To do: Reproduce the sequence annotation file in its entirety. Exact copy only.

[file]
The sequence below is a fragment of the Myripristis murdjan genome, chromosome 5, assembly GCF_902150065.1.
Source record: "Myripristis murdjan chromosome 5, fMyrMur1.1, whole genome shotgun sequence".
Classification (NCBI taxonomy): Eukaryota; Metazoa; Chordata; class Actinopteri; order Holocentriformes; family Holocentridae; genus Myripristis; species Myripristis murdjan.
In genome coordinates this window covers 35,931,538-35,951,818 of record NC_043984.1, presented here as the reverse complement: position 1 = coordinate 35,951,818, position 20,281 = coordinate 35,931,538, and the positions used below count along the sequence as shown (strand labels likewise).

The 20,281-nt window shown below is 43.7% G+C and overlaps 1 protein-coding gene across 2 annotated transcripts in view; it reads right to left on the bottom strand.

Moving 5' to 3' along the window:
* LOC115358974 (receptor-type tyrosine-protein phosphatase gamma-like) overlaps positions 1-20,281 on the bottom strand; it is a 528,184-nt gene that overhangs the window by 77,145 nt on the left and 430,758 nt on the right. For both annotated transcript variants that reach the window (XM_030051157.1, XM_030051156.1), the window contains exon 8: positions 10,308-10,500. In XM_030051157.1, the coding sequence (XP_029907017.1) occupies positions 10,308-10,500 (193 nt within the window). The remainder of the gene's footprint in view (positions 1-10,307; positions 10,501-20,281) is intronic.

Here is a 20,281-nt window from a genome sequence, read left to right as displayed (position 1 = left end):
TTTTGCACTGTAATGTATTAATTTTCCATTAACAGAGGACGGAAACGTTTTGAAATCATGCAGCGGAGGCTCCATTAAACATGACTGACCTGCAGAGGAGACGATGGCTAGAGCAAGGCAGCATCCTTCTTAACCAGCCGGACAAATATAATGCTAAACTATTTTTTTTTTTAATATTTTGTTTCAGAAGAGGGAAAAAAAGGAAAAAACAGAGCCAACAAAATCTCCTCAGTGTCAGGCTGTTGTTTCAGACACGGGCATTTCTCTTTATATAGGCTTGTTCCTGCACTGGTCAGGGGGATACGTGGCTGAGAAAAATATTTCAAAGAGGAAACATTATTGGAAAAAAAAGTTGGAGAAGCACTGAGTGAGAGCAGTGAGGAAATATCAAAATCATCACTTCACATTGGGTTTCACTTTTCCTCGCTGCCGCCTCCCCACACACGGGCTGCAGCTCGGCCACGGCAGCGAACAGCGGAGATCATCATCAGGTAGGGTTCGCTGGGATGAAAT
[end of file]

The sequence below is a fragment of the Myripristis murdjan genome, chromosome 5, assembly GCF_902150065.1.
Source record: "Myripristis murdjan chromosome 5, fMyrMur1.1, whole genome shotgun sequence".
Classification (NCBI taxonomy): Eukaryota; Metazoa; Chordata; class Actinopteri; order Holocentriformes; family Holocentridae; genus Myripristis; species Myripristis murdjan.
In genome coordinates this window covers 35,931,538-35,951,818 of record NC_043984.1, presented here as the reverse complement: position 1 = coordinate 35,951,818, position 20,281 = coordinate 35,931,538, and the positions used below count along the sequence as shown (strand labels likewise).

The 20,281-nt window shown below is 43.7% G+C and overlaps 1 protein-coding gene across 2 annotated transcripts in view; it reads right to left on the bottom strand.

Moving 5' to 3' along the window:
* LOC115358974 (receptor-type tyrosine-protein phosphatase gamma-like) overlaps positions 1-20,281 on the bottom strand; it is a 528,184-nt gene that overhangs the window by 77,145 nt on the left and 430,758 nt on the right. For both annotated transcript variants that reach the window (XM_030051157.1, XM_030051156.1), the window contains exon 8: positions 10,308-10,500. In XM_030051157.1, the coding sequence (XP_029907017.1) occupies positions 10,308-10,500 (193 nt within the window). The remainder of the gene's footprint in view (positions 1-10,307; positions 10,501-20,281) is intronic.

Here is a 20,281-nt window from a genome sequence, read left to right as displayed (position 1 = left end):
TTTTGCACTGTAATGTATTAATTTTCCATTAACAGAGGACGGAAACGTTTTGAAATCATGCAGCGGAGGCTCCATTAAACATGACTGACCTGCAGAGGAGACGATGGCTAGAGCAAGGCAGCATCCTTCTTAACCAGCCGGACAAATATAATGCTAAACTATTTTTTTTTTTAATATTTTGTTTCAGAAGAGGGAAAAAAAGGAAAAAACAGAGCCAACAAAATCTCCTCAGTGTCAGGCTGTTGTTTCAGACACGGGCATTTCTCTTTATATAGGCTTGTTCCTGCACTGGTCAGGGGGATACGTGGCTGAGAAAAATATTTCAAAGAGGAAACATTATTGGAAAAAAAAGTTGGAGAAGCACTGAGTGAGAGCAGTGAGGAAATATCAAAATCATCACTTCACATTGGGTTTCACTTTTCCTCGCTGCCGCCTCCCCACACACGGGCTGCAGCTCGGCCACGGCAGCGAACAGCGGAGATCATCATCAGGTAGGGTTCGCTGGGATGAAAT